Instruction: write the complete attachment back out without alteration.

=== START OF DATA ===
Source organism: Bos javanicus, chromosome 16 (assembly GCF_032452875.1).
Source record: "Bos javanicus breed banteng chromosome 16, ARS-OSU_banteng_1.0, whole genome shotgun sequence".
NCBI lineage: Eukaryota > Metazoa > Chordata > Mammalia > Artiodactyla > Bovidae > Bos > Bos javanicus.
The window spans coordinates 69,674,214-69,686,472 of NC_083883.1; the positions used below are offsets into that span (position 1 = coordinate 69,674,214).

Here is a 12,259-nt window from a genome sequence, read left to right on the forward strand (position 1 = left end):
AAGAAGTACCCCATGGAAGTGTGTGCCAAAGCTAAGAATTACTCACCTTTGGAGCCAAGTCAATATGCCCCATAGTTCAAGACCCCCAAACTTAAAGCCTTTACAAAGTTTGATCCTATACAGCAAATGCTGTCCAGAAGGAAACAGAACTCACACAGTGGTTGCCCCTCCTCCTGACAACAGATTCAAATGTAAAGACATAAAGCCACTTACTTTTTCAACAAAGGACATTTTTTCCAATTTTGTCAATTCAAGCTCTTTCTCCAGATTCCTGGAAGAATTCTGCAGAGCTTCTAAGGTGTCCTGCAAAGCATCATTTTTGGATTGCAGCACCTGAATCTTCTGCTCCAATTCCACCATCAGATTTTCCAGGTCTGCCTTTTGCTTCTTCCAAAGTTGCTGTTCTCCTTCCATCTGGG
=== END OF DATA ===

Source organism: Bos javanicus, chromosome 16 (assembly GCF_032452875.1).
Source record: "Bos javanicus breed banteng chromosome 16, ARS-OSU_banteng_1.0, whole genome shotgun sequence".
NCBI lineage: Eukaryota > Metazoa > Chordata > Mammalia > Artiodactyla > Bovidae > Bos > Bos javanicus.
The window spans coordinates 69,674,214-69,686,472 of NC_083883.1; the positions used below are offsets into that span (position 1 = coordinate 69,674,214).

Here is a 12,259-nt window from a genome sequence, read left to right on the forward strand (position 1 = left end):
AAGAAGTACCCCATGGAAGTGTGTGCCAAAGCTAAGAATTACTCACCTTTGGAGCCAAGTCAATATGCCCCATAGTTCAAGACCCCCAAACTTAAAGCCTTTACAAAGTTTGATCCTATACAGCAAATGCTGTCCAGAAGGAAACAGAACTCACACAGTGGTTGCCCCTCCTCCTGACAACAGATTCAAATGTAAAGACATAAAGCCACTTACTTTTTCAACAAAGGACATTTTTTCCAATTTTGTCAATTCAAGCTCTTTCTCCAGATTCCTGGAAGAATTCTGCAGAGCTTCTAAGGTGTCCTGCAAAGCATCATTTTTGGATTGCAGCACCTGAATCTTCTGCTCCAATTCCACCATCAGATTTTCCAGGTCTGCCTTTTGCTTCTTCCAAAGTTGCTGTTCTCCTTCCATCTGGG